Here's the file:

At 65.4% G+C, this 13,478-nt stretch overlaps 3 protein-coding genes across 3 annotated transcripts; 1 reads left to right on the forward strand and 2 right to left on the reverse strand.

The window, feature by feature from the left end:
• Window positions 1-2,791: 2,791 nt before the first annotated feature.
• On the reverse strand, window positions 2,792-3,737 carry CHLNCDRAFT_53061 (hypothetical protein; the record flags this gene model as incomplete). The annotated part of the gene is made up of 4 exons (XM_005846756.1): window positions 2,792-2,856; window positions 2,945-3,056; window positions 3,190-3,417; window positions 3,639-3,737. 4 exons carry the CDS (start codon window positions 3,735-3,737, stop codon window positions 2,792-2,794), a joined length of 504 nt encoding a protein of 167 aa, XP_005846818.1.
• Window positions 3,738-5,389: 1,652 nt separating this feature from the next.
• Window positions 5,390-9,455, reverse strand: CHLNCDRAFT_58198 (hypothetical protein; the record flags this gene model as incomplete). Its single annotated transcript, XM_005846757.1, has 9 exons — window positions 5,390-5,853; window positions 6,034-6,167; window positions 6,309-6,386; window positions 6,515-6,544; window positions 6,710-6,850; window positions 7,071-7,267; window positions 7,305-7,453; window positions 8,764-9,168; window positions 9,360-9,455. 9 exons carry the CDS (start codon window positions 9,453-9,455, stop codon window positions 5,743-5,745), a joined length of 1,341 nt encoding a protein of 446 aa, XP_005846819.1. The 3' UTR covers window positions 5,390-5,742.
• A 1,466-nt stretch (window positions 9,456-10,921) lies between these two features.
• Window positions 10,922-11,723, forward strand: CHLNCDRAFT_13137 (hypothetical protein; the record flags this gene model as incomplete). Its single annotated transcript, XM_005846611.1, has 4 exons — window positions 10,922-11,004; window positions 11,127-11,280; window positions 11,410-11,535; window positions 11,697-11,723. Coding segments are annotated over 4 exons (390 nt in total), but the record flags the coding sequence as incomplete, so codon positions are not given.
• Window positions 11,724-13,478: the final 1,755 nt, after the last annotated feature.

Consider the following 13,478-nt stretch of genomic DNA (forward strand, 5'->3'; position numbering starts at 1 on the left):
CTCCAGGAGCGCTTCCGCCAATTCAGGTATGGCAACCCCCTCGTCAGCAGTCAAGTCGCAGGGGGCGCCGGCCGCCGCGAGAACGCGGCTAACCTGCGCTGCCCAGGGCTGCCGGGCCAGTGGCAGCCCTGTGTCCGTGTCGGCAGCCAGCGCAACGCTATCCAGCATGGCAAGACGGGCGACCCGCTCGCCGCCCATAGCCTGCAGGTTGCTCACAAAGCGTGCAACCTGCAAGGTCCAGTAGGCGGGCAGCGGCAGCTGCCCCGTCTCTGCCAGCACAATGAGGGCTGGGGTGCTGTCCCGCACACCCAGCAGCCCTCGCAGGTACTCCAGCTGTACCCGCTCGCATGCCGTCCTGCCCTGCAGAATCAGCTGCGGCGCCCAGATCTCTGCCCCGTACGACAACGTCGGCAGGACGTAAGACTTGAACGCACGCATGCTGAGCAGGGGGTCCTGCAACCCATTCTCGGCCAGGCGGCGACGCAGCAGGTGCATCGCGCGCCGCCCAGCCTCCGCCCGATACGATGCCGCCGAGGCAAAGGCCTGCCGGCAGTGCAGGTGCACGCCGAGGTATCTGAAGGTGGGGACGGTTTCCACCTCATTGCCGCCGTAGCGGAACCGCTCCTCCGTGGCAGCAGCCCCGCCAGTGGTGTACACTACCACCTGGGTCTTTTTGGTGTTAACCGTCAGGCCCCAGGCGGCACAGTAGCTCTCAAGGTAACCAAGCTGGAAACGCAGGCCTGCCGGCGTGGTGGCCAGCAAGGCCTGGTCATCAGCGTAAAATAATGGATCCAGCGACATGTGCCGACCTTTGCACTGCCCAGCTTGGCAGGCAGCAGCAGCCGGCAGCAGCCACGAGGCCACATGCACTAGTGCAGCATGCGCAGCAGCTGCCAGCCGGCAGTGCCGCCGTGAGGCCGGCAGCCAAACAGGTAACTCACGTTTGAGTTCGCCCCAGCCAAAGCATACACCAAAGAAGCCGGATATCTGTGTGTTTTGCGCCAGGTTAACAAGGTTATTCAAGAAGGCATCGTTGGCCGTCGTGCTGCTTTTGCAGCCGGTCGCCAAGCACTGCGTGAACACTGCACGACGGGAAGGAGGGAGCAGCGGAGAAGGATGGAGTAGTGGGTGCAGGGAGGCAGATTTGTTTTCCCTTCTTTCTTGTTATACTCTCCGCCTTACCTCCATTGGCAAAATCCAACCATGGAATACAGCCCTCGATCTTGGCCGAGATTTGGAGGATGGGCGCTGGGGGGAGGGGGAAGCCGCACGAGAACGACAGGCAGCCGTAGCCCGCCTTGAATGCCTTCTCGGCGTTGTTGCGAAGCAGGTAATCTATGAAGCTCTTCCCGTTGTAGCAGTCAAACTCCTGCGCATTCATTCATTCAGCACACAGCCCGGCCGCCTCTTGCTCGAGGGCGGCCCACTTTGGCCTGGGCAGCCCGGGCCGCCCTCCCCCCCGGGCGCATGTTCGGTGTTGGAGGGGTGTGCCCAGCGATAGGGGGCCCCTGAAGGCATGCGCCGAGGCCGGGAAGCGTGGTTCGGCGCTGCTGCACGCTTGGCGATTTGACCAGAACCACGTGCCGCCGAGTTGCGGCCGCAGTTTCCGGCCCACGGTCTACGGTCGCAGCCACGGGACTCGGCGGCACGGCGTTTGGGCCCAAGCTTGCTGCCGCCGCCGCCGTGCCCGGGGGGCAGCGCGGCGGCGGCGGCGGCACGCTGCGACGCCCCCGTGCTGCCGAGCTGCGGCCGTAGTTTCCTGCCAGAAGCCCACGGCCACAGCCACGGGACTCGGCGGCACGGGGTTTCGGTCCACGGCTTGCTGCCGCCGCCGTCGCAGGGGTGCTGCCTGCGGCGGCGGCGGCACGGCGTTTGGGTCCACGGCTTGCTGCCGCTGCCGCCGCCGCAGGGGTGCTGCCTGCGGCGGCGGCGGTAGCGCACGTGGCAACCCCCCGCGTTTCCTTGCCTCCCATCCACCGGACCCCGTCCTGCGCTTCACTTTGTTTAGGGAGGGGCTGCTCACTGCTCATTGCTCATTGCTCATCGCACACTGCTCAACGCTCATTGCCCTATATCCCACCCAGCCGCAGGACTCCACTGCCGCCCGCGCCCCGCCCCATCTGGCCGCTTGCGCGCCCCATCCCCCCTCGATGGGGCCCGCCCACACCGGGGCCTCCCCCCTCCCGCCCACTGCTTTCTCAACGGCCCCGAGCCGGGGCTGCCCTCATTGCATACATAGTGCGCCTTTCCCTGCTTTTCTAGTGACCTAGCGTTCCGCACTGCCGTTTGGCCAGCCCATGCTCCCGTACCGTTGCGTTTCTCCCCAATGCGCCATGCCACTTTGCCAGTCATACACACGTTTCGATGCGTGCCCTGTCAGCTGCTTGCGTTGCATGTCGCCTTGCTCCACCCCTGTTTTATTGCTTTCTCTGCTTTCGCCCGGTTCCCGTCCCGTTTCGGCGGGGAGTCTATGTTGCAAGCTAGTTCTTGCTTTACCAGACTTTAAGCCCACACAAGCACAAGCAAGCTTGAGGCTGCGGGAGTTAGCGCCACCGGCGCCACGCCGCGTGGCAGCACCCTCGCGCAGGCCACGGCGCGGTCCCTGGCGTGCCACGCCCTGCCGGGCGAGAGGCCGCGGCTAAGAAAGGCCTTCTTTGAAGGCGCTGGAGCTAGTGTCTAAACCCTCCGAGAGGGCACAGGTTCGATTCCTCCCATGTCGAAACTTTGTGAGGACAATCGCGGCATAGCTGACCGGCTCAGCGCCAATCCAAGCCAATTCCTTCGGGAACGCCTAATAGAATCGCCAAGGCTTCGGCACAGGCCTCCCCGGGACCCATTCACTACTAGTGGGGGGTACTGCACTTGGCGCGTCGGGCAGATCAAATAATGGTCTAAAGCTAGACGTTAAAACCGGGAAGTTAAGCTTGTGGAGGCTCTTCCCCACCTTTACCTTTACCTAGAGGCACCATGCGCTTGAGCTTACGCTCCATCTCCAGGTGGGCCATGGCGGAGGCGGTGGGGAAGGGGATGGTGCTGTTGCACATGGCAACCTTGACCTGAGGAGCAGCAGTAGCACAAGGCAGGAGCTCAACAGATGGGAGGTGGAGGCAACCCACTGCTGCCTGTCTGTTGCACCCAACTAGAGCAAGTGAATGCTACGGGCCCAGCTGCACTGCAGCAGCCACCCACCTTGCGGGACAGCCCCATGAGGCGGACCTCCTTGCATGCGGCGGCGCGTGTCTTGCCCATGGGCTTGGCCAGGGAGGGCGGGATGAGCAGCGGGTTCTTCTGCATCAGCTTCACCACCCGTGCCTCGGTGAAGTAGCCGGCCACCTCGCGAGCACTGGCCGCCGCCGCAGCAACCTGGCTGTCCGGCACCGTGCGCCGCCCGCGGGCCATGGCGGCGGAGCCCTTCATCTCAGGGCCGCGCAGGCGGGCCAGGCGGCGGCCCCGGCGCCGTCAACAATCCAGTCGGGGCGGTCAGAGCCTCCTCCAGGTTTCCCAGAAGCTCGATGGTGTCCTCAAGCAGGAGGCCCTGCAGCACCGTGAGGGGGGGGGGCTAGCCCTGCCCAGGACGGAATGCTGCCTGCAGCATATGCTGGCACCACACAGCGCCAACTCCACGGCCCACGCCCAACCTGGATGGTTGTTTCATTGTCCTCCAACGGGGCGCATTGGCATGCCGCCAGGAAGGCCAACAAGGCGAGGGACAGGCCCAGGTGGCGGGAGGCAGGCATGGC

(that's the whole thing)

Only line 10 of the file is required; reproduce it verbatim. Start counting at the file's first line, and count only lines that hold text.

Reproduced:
Consider the following 13,478-nt stretch of genomic DNA (forward strand, 5'->3'; position numbering starts at 1 on the left):